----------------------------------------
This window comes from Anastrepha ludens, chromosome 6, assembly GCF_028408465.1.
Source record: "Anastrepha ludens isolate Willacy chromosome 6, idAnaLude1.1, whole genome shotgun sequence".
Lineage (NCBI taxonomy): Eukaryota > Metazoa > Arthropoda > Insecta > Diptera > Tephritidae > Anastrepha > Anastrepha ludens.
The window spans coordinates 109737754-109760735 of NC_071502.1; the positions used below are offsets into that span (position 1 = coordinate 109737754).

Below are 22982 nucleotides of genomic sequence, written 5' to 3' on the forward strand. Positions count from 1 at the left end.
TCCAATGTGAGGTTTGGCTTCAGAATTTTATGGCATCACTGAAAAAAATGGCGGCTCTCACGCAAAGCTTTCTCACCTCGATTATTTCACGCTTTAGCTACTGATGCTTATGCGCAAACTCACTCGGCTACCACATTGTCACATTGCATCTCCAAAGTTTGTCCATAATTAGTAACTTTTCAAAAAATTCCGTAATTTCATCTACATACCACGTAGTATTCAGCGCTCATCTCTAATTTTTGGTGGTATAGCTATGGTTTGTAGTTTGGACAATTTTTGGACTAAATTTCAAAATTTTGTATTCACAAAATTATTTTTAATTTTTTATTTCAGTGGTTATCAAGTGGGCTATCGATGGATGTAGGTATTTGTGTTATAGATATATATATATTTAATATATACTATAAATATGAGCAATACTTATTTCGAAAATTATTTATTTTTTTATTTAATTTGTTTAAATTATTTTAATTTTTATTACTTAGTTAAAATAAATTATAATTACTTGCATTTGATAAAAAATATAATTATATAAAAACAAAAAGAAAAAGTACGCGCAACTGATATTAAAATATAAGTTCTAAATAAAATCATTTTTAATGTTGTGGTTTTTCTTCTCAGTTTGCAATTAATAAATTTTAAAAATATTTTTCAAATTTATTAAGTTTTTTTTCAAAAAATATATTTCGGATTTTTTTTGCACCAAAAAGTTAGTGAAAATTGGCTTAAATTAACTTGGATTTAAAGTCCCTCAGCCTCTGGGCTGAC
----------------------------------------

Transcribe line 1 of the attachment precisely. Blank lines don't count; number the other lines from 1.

This window comes from Anastrepha ludens, chromosome 6, assembly GCF_028408465.1.